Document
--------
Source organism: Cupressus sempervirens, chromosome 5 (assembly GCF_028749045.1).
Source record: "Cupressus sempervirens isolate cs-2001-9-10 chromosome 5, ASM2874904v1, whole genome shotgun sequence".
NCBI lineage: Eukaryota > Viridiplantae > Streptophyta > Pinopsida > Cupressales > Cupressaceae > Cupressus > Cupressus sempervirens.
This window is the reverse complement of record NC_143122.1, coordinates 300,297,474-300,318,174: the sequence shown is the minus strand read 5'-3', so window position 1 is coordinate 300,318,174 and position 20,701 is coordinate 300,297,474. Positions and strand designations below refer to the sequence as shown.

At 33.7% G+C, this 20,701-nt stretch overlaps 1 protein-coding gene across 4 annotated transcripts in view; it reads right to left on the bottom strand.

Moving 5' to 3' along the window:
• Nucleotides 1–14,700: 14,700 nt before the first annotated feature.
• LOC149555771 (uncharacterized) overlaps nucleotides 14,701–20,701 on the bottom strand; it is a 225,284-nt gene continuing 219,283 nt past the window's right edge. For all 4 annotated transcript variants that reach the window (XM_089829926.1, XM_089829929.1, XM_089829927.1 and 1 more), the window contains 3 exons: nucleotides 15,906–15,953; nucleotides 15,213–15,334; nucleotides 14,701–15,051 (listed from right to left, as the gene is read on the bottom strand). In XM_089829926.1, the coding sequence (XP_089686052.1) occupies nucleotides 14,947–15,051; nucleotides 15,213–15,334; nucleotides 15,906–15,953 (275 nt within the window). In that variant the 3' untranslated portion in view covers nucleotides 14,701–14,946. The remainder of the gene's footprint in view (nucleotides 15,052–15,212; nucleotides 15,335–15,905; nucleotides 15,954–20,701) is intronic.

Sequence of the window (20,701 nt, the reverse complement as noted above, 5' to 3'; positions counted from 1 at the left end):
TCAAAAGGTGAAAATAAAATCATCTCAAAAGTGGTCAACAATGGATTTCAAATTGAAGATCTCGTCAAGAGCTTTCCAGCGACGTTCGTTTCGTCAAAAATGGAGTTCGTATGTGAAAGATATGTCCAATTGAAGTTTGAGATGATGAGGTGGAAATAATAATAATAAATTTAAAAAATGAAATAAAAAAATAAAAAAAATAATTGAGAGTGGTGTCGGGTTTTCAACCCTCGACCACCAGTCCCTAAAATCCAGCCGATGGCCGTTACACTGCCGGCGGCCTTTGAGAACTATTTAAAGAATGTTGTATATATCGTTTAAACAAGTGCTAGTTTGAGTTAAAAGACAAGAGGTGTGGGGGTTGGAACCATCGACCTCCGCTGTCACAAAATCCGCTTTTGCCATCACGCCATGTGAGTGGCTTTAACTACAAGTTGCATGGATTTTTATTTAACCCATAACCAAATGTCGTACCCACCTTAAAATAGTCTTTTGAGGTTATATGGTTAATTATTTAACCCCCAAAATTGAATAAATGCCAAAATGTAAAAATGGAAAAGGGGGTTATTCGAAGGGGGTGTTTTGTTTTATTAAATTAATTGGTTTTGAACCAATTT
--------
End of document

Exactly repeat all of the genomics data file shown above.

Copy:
Source organism: Cupressus sempervirens, chromosome 5 (assembly GCF_028749045.1).
Source record: "Cupressus sempervirens isolate cs-2001-9-10 chromosome 5, ASM2874904v1, whole genome shotgun sequence".
NCBI lineage: Eukaryota > Viridiplantae > Streptophyta > Pinopsida > Cupressales > Cupressaceae > Cupressus > Cupressus sempervirens.
This window is the reverse complement of record NC_143122.1, coordinates 300,297,474-300,318,174: the sequence shown is the minus strand read 5'-3', so window position 1 is coordinate 300,318,174 and position 20,701 is coordinate 300,297,474. Positions and strand designations below refer to the sequence as shown.

At 33.7% G+C, this 20,701-nt stretch overlaps 1 protein-coding gene across 4 annotated transcripts in view; it reads right to left on the bottom strand.

Moving 5' to 3' along the window:
• Nucleotides 1–14,700: 14,700 nt before the first annotated feature.
• LOC149555771 (uncharacterized) overlaps nucleotides 14,701–20,701 on the bottom strand; it is a 225,284-nt gene continuing 219,283 nt past the window's right edge. For all 4 annotated transcript variants that reach the window (XM_089829926.1, XM_089829929.1, XM_089829927.1 and 1 more), the window contains 3 exons: nucleotides 15,906–15,953; nucleotides 15,213–15,334; nucleotides 14,701–15,051 (listed from right to left, as the gene is read on the bottom strand). In XM_089829926.1, the coding sequence (XP_089686052.1) occupies nucleotides 14,947–15,051; nucleotides 15,213–15,334; nucleotides 15,906–15,953 (275 nt within the window). In that variant the 3' untranslated portion in view covers nucleotides 14,701–14,946. The remainder of the gene's footprint in view (nucleotides 15,052–15,212; nucleotides 15,335–15,905; nucleotides 15,954–20,701) is intronic.

Sequence of the window (20,701 nt, the reverse complement as noted above, 5' to 3'; positions counted from 1 at the left end):
TCAAAAGGTGAAAATAAAATCATCTCAAAAGTGGTCAACAATGGATTTCAAATTGAAGATCTCGTCAAGAGCTTTCCAGCGACGTTCGTTTCGTCAAAAATGGAGTTCGTATGTGAAAGATATGTCCAATTGAAGTTTGAGATGATGAGGTGGAAATAATAATAATAAATTTAAAAAATGAAATAAAAAAATAAAAAAAATAATTGAGAGTGGTGTCGGGTTTTCAACCCTCGACCACCAGTCCCTAAAATCCAGCCGATGGCCGTTACACTGCCGGCGGCCTTTGAGAACTATTTAAAGAATGTTGTATATATCGTTTAAACAAGTGCTAGTTTGAGTTAAAAGACAAGAGGTGTGGGGGTTGGAACCATCGACCTCCGCTGTCACAAAATCCGCTTTTGCCATCACGCCATGTGAGTGGCTTTAACTACAAGTTGCATGGATTTTTATTTAACCCATAACCAAATGTCGTACCCACCTTAAAATAGTCTTTTGAGGTTATATGGTTAATTATTTAACCCCCAAAATTGAATAAATGCCAAAATGTAAAAATGGAAAAGGGGGTTATTCGAAGGGGGTGTTTTGTTTTATTAAATTAATTGGTTTTGAACCAATTT